2017/2018 World Media Trends Report now available
© Tobin Jones
The latest edition of UNESCO’s World Trends in Freedom of Expression and Media Developmenthas been published and is now available online:
Current developments paint a picture of both vast opportunity and steep challenge. Among the major trends over the past five years identified by the report are:
A stronger right to seek and receive information, but more restrictions on the right to impart (https://en.unesco.org/node/279170). Freedom of information and open data activities have expanded, but conditions for journalists, including protection of sources and protection against various forms of harassment, intimidation and exclusion have declined.
More plurality of information, but no change in gender inequality in and through the media(https://en.unesco.org/node/279172). The trends indicate that while access is increasing and content is abundant, media pluralism remains inhibited in important ways. The dominance of large players is affecting traditional media.
Among the significant aspects of press freedom that are at stake, media independence is among the most vulnerable(https://en.unesco.org/node/279176). Disruptions in business models and declining autonomy of independent regulators was contributing to increasing dependence on government and corporations.
According to UNESCO figures, the number of journalists killed in a five-year period increased substantially. Growing attacks on journalists – a trend that may have been even worse if it were not for the UN Plan of Action on the Safety of Journalists and the Issue of Impunity (https://en.unesco.org/node/278777).
The World Media Trends Report analyzes developments across the four key focus areas of media freedom, pluralism, independence and the safety of journalists.
Under the period of analysis, continued legal restrictions including criminal laws against defamation, national security concerns such as anti-terrorism laws and large-scale shutdowns of internet access have been seen on the rise. Such trends have seriously affected media freedom, while posing a serious threat to freedom of expression.
Wholesale disruptions (like internet shutdowns) have become much more common. ‘Fake news’ has emerged as a phenomenon in some regions undermining media legitimacy with a consequent challenge for appropriate and proportionate government responses that do not weaken media freedom. Gender gaps in journalism and law continue to affect the implementation of full media freedom.
The Report also notes that the availability of media content has dramatically increased, largely through user-generated content on social media, while large internet companies have emerged as key platforms for individuals to access news and information. Yet, these transformations have been marked by the proliferation of unverified news across internet companies’ networks and the raise of ‘echo chambers’ and ‘filter bubbles’ due to algorithm-ranked search results.
Additionally, the Report recognizes the worsening problem of news media losing money and becoming less sustainable. Disruptions in business models have been seen as contributing to increasing dependence on government and corporate subsidies in some circumstances, and thereby raising concerns about potential impacts on editorial independence.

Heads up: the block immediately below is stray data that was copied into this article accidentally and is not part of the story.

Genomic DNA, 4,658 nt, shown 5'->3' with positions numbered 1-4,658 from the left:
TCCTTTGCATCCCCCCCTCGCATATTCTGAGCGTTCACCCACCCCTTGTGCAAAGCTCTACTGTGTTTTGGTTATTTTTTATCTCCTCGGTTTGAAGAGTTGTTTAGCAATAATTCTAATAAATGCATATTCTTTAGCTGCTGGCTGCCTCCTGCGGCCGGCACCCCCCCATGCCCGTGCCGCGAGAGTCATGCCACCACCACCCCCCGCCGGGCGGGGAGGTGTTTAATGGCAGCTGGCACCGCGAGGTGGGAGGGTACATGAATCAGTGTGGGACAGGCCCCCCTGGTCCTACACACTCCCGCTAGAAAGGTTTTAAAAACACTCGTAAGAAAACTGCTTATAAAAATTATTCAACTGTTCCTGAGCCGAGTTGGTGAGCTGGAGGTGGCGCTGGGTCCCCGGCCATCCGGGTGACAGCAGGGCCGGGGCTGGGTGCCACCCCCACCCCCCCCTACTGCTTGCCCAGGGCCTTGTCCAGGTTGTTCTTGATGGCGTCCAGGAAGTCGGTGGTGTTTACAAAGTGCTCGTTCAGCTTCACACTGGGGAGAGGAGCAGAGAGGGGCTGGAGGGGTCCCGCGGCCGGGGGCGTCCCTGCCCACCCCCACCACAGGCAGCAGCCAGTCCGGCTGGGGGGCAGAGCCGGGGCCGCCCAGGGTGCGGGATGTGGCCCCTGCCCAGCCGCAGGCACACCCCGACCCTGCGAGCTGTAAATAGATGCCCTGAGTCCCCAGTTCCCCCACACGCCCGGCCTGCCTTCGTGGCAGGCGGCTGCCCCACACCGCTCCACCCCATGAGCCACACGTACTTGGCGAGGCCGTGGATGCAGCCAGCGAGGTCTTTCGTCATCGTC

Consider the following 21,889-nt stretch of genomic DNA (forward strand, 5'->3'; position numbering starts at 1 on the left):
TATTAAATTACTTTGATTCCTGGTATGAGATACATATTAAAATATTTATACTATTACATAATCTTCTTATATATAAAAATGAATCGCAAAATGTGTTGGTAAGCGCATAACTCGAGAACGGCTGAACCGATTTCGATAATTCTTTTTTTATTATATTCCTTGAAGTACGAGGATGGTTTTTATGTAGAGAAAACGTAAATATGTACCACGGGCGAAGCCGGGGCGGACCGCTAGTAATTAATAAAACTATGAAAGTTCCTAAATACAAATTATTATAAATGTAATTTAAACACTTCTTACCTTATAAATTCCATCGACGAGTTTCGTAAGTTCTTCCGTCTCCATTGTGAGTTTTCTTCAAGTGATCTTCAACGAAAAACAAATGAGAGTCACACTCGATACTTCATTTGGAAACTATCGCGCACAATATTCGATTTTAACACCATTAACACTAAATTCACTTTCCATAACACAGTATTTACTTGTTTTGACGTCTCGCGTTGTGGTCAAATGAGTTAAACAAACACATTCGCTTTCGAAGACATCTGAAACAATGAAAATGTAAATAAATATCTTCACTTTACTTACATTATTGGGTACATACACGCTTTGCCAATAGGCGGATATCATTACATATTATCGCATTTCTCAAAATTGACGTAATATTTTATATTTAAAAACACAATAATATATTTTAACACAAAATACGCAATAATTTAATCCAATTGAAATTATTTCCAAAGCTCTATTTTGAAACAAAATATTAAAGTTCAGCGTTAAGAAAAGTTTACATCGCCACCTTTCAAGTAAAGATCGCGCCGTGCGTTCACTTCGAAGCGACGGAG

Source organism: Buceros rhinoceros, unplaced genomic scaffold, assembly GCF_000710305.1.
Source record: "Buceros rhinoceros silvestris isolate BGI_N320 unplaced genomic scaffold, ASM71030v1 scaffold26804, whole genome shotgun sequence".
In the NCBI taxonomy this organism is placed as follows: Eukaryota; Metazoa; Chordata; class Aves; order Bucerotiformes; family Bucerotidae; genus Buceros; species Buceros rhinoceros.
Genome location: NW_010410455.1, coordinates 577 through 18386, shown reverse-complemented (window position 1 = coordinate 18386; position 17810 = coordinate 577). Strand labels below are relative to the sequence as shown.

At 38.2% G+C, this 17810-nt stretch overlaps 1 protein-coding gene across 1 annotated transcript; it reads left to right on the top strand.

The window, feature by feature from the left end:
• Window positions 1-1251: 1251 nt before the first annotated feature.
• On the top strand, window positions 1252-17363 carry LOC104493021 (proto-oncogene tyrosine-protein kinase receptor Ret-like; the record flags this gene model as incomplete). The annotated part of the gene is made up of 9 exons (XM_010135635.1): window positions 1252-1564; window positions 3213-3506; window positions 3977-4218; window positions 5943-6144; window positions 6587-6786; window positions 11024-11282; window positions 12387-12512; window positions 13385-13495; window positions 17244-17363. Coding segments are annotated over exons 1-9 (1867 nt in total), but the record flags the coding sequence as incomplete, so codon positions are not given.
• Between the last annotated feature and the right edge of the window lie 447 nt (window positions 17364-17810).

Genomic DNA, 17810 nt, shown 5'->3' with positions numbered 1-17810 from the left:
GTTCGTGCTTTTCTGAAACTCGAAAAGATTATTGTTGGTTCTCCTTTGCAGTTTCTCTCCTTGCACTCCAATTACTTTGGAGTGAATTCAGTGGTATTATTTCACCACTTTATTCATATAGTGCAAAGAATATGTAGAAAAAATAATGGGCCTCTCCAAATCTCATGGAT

Disempowered and marginalized peoples continue to have great difficulty reporting their stories or having their stories fairly reported on, large numbers of people remain digitally unconnected and women remain unequal in the media. Furthermore, a limited number of large players, particularly algorithm-driven internet companies and the rise of mobile apps, are increasingly structuring how users may or may not be able to reach specific information.
Declining autonomy of independent regulators, disruptions in business models have been seen as contributing to increasing dependence on government and corporate subsidies in some circumstances, and thereby raising concerns about potential impacts on editorial independence. In some cases, there has been an increase in highly antagonistic criticism, including from leaders, about media and the practice of journalism.
In regards to the trends in safety of journalists, according to UNESCO report, the number of journalists killed in a five-year period increased substantially (216 journalists were killed in 2007-2011 in comparison to 530 journalists in 2012-2016). From the other hand, 2017 was the first year of decline of killings of journalists. At the same time, trends in arbitrary detention, abduction and torture are reportedly growing in some regions.
With a special focus on gender equality in the media, the World Media Trends Report highlights that only one in three reporters and only one in four media decision-makers are women. Moreover, the ongoing issue of online harassment of women journalists can have a chilling effect on women working in the media, further detracting from media pluralism.
The 2017/2018 edition was co-produced with the University of Oxford, in close co-ordination with lead researchers at the University of Witwatersrand and the University of Pennsylvania. A global network of regional researchers, graduate research assistants and an expert Advisory Group also contributed to the Report.
Specific overviews analyzing the media trends in six regions will also be published by the end of May.
The Report’s Executive Summary is also available in six languages (https://en.unesco.org/world-media-trends-2017).
Since its first publication in 2014 thanks to the support of Sweden, the World Trends Report has become a key reference for Member States, international and civil society organizations and academics seeking to understand the opportunities and challenges facing press freedom at the global and regional level.
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